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Does anyone understand the science?

Discussion in 'Strings [BG]' started by Freez, Mar 7, 2013.


  1. Freez

    Freez

    Nov 8, 2008
    Detroitish
    Specifically, the science behind why some people get better life from nickel strings over stainless, and vice versa? I used to buy GHS bassics strings (nickel plated) because they were $12 at Walmart, but I stopped using them because they went dead on me so much faster than SS roto's and D'addario SS strings. Based on this, I adopted the stance that I must play stainless strings over nickel if I wanted the strings to retain any brightness at all. But I'm wondering about a couple things:

    1) Will I neccessarily have the same bad luck with any nickel plated string? Or are Bassics just crappy strings?
    2) Is the deadness I'm experiencing coming from the material itself (in this case nickel), or is it because of the thin plating? For instance, would I have the same trouble with a gold plated string? I ask because if the problem is the plating, I may be able to try some of these alloy strings. They have nickel blended with stainless in the outer wrap, but they aren't plated in a thin layer of nickel, at least that's my understanding.

    So, if anyone understands the science, please chime in. Is it a ph issue? Acidic/Alkaline? Or it more to do with oil content in skin? And if you can, tell me, what can be done to counteract it, if anything? I'd like to try Circle K strings, and the new D'addario balanced sets, but don't want to waste the money if I'm going to have the same issues that I did with Bassics.
     
  2. KodyAudette

    KodyAudette

    Apr 30, 2012
    Albuquerque
    I don't know all of the contributing factors, though I assume it is a combination of the hardness of the wrap material, cleanliness/oiliness/ph of the fingers, fret material, and how much playing time the strings get. I'll tell you this though, I recently tried a set of Circle Ks and I have absolutely nothing but good things to say about them. I've had them on for about a month and haven't noticed any diminished brightness and the clarity of the upper harmonics is astounding, not to mention how comfortable the strings are to play. I've since started outfitting the rest of my basses with Circle K sets and the balanced tension is phenomenal.

    A month isn't long enough to really get to know how well a set of strings hold up, but normally I would have noticed a difference and so far they still sound great to me. They're not the most expensive strings in the world so unless money's really tight, I'd say give them a shot.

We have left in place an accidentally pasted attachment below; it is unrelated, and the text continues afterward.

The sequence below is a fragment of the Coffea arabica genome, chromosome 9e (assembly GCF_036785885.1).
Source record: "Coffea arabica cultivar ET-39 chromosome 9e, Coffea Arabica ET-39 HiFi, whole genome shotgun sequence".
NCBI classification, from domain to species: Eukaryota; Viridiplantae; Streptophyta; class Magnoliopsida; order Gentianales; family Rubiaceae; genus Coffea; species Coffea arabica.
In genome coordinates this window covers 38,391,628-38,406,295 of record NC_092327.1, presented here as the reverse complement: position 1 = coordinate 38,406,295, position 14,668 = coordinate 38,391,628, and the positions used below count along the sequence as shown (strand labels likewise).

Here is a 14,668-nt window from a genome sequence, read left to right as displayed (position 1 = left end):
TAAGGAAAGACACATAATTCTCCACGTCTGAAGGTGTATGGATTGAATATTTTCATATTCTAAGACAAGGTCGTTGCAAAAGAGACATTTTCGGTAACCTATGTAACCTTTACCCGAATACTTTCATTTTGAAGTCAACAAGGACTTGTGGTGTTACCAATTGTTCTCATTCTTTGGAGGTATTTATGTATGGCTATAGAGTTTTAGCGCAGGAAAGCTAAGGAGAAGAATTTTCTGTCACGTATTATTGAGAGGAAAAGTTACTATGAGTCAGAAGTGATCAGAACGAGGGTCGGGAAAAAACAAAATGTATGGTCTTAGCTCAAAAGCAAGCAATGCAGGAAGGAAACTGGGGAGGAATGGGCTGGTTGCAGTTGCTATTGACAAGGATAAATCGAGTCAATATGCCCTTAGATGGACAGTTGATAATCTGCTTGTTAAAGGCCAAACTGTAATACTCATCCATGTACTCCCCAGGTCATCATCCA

3. Freez

    Freez

    Nov 8, 2008
    Detroitish
    thanks cody, 114 views and 1reply, so it appears nobody understands it! maybe I should post this at a science forum?
     
  4. petrus61

    petrus61 Supporting Member

    Honestly, the quality of the strings probably had more to do with it than anything else. I would try a better quality nickel string before writing it off.
     
  5. FourBanger

    FourBanger

    Sep 2, 2012
    SE Como
    When people sweat it also can contain a lot of gunk, so it might not so much always be a chemistry issue, but a dirty string issue. There are string cleaners on the market you could try if you like a string but want to try and make the new sound last longer.
     
  6. Ian_Flash

    Ian_Flash

    Jan 17, 2013
    Just kidding; this might help: Body chemistry does vary, however: it's more likely that skin oil, sweat and dirt in the windings or maybe even the core will dull a string rather than pH. In fact, many people have an allergic reaction to Nickel which prohibits them from wearing jewelry made from metals with a higher Nickel content. If you feel that SS strings hold their brightness longer, it could be that they are brighter initially, and break-in to a brightness that appeals to you. In fact, Nickel is less corrosive than Stainless Steel (it's stain-less not stain PROOF) but Nickel is less MAGNETIC than SS which could account for the brightness/longevity issue. String construction and the resultant tonal properties are a combination of core diameter, core profile (hex vs. round), wrap material, single vs. multiple wraps, taper vs. full wrap and even WINDING SPEED! DR Fatbeams and D'Addario SlowWounds for example, sound different than equivalent gauges, merely because of winding speed. If you like Nickel, try Fodera Diamond Series Nickel.... my personal choice for longevity. What gauges do you use? If you like 'em light, try the Fodera Victor Wooten Signatures. Nickel don't come no brighter than that Son!!! Oh... and keep them clean!!!!
     
  7. I like the deadness ... I have the same issue as you, except I want that. It causes me to use hex core nickel roto swing bass that are stiff. The advantage is that it causes me to play heavy handed with lots of energy.
     

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